The truth is that everyone wants a piece of the truck market and nobody really knows where it is going. There have been rumors for years about a possible Scion pickup that would be smaller than the Tacoma. That truck would be a unibody model made for urban cities (think gardeners, suburbanites, etc..) who want the versatility of a pickup, but don’t want the hassle of driving or parking a large vehicle.

      In the end, my article is a “what if” type of piece. If the Chicken tax goes away, it could lead to a rebirth of the mid-size truck market and much more competition. For consumers, competition is a good thing. For manufactures, competition isn’t always a good thing.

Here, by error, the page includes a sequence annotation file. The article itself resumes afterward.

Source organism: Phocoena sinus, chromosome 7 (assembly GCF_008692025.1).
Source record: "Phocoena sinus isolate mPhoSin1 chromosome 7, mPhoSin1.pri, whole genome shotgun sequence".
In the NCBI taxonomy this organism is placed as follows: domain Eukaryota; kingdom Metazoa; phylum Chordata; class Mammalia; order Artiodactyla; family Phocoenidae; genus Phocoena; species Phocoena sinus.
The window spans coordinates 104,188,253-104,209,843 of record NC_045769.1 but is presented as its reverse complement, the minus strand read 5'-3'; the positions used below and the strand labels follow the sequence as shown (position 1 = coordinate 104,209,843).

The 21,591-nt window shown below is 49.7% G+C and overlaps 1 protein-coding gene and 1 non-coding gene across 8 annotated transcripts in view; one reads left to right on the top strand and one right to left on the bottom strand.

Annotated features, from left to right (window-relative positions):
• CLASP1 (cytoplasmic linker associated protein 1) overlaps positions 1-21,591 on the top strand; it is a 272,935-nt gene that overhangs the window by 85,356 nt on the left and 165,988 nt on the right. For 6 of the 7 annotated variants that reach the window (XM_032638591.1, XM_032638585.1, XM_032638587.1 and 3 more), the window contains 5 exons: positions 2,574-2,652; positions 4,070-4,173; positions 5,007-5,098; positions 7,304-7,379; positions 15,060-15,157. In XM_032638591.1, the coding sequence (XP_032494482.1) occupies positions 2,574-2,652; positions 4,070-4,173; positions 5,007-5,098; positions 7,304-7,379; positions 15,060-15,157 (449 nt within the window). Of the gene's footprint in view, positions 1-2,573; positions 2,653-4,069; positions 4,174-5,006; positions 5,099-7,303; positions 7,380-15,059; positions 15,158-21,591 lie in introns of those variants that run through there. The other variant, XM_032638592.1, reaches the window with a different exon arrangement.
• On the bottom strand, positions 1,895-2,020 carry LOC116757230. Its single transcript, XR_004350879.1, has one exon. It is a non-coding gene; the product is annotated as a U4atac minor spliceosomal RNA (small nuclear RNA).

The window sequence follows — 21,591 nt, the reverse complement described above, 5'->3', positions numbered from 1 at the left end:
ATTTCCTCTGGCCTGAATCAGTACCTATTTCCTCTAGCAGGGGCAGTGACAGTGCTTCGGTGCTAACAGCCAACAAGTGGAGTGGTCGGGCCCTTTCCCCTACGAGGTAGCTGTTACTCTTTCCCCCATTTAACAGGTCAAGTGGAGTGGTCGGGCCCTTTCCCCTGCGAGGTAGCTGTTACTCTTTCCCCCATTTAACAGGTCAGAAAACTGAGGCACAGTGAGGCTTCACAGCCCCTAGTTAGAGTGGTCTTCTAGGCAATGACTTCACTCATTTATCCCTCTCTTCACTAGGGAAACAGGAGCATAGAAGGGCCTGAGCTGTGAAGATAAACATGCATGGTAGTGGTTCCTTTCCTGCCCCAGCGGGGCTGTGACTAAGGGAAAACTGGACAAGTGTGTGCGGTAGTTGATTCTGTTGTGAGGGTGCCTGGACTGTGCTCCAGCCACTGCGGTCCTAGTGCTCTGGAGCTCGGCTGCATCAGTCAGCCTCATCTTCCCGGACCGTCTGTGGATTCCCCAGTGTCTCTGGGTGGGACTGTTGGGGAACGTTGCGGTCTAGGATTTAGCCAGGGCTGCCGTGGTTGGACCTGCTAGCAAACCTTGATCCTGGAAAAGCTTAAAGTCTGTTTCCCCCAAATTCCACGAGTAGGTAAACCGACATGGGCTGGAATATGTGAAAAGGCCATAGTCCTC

2. GoBig says:

    This is interesting because Toyota more or less flipped the script by building in North America.

    My Toyota is old enough that it was imported from Japan. To beat the tax in those days, they imported incomplete units. My truck was the cab and chassis. The bed was manufactured in Long Beach, CA I believe.

    Now Toyota is a domestic truck, and it’s “the other guys” looking for an advantage. Don’t get me wrong, I think the import tariff is B.S.

    Our government starts things, and they never go away. Mohair farmers are still subsidized because it was used to make military uniforms. In WWII!

    • GoBig says:

      By the way. I vote for bringing the HiLux to the states. I saw them in Australia and loved them.

    • Tim Esterdahl says:


      Yep, the cab and chassis trick is a big part of getting around the tariff. I’m not sure if they still do that anymore, I think that practice was killed along the way.